What is the primary objective of punishment? Toserve as a deterrant to both the larger public and to the offender. Arguebalythe system aims to push their behavioural pattern from the wrong side to livinga life on the right side of the law by cultivating a fear psychosis.
The concept of prison dates all the way back tothe conception of states. In order to conceive a state certain laws had to belaid down in the form of legal codes. The most prominent of these early legalcodes is the Code of Hammurabi,written in Babylon around1770 BC.
The penalties for violations of the laws in code were almost allcentered on the concept of retaliation, whereby the perpetrators were oftenpunished by the victims themselves. Ancient Greek philosophers, such asPlato, began to develop ideas of using punishment to rehabilitate offendersinstead of simply using it as a conduit for the victims to channel their angerand extract revenge. The victims weren’t the only ones affected by the actionsof the criminals, society as a whole was.The main aim of prisons , ever since theirestablishment , was punishment. What did they seek to achieve by using thesepunitive measures? A sense of regret and remorse in the perpetrator, so theywould not commit such an act or acts again and to deter anyone who wanted tocommit a criminal offence. Prisons have four main aims : protection of the public by removal ofthe offender from society, so they no longer pose a threat to the generalpublic (incapacitation) .To punish the offender for not abiding by the law andcausing harm to other individuals.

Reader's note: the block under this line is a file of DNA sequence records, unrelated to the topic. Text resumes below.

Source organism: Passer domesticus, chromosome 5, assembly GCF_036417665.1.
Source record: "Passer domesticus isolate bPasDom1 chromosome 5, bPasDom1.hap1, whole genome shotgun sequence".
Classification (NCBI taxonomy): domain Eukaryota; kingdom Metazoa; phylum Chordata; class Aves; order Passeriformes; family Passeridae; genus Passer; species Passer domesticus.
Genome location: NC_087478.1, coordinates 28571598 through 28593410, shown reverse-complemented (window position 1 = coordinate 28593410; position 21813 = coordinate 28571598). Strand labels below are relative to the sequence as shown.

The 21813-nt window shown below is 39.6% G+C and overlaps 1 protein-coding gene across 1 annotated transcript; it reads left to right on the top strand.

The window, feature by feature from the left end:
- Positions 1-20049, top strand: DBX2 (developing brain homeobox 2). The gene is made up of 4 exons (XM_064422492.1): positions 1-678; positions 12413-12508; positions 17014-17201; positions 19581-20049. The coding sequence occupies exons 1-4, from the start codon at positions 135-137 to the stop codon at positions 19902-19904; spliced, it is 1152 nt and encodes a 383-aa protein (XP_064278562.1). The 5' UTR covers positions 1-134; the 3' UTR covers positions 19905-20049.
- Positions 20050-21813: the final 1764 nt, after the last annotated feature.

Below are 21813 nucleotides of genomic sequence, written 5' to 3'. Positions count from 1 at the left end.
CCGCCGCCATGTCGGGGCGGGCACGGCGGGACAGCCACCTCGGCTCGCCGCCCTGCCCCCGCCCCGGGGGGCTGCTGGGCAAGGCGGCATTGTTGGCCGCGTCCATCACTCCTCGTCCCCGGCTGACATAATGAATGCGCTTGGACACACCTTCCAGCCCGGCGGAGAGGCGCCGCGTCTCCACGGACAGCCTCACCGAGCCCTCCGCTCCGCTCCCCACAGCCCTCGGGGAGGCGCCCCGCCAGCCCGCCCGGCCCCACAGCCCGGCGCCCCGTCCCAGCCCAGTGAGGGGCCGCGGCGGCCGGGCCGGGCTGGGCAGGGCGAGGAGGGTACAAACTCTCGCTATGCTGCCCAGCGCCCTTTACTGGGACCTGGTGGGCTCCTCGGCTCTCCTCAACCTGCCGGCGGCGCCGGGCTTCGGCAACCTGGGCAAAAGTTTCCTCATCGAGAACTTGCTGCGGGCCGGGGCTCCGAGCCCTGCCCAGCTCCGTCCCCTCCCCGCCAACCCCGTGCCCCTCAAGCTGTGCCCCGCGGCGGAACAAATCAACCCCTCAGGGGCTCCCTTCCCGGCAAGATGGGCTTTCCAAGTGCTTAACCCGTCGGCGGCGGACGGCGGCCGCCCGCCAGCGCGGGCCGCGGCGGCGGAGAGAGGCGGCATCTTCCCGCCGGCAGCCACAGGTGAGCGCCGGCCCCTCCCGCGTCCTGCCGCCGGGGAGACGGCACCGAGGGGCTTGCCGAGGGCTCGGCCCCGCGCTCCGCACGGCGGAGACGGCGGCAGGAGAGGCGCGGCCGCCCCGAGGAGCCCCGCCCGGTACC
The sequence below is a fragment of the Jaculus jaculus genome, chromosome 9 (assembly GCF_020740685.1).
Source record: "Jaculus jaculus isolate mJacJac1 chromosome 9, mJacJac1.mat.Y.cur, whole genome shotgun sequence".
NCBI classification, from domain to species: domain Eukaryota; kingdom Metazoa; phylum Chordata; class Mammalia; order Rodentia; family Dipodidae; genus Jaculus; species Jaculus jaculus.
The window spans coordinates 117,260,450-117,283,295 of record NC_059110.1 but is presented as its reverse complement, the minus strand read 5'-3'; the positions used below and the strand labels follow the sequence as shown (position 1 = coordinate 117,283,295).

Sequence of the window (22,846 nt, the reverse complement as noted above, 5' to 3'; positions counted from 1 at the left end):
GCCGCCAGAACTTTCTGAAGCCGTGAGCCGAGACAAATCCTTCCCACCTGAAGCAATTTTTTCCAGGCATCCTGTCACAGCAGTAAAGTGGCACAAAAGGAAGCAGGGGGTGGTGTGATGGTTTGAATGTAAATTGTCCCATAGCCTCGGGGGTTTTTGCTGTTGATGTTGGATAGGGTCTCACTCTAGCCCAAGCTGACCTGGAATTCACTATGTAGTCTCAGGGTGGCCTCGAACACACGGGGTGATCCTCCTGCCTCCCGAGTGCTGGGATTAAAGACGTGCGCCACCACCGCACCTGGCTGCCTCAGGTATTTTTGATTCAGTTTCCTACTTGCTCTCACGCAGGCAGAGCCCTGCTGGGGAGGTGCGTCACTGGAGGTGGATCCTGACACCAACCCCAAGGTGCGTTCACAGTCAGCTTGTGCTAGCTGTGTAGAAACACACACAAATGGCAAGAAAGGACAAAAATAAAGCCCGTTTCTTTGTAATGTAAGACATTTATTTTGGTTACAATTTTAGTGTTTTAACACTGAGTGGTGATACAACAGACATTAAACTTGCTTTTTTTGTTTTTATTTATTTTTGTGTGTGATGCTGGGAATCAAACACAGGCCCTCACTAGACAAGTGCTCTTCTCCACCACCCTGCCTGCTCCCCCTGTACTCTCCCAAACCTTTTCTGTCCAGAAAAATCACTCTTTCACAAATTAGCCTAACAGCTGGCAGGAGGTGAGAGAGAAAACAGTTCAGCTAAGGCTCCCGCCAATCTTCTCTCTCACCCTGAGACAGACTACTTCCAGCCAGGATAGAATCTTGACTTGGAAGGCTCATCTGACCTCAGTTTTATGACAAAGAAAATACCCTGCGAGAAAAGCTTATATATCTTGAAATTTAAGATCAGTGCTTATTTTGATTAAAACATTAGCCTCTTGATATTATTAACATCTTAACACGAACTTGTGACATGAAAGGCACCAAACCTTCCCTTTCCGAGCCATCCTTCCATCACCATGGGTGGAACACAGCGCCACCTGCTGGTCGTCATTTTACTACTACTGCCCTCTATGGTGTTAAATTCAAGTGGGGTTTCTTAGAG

To serve as a deterrent to the offender andto other individuals . To rehabilitate the offender. Punishment is normallymeted out based on the severity of the crime A major problemsfaced by prison systems, or any institution that deals with offenders isrecidivism , which is a persons relapse into criminal behavior after the personhas received intervention after a previous crime. Recidivism is what criminalcorrectional institutions are fighting to abolish the world over. Let us takeNigeria for example. A study in 2009 reported that 81% of male criminal offendersand 45% of female criminal offenders were rearrested within 36 months ofdischarge from prison.When prisoners arereleased they are not prepared to deal with the outside world.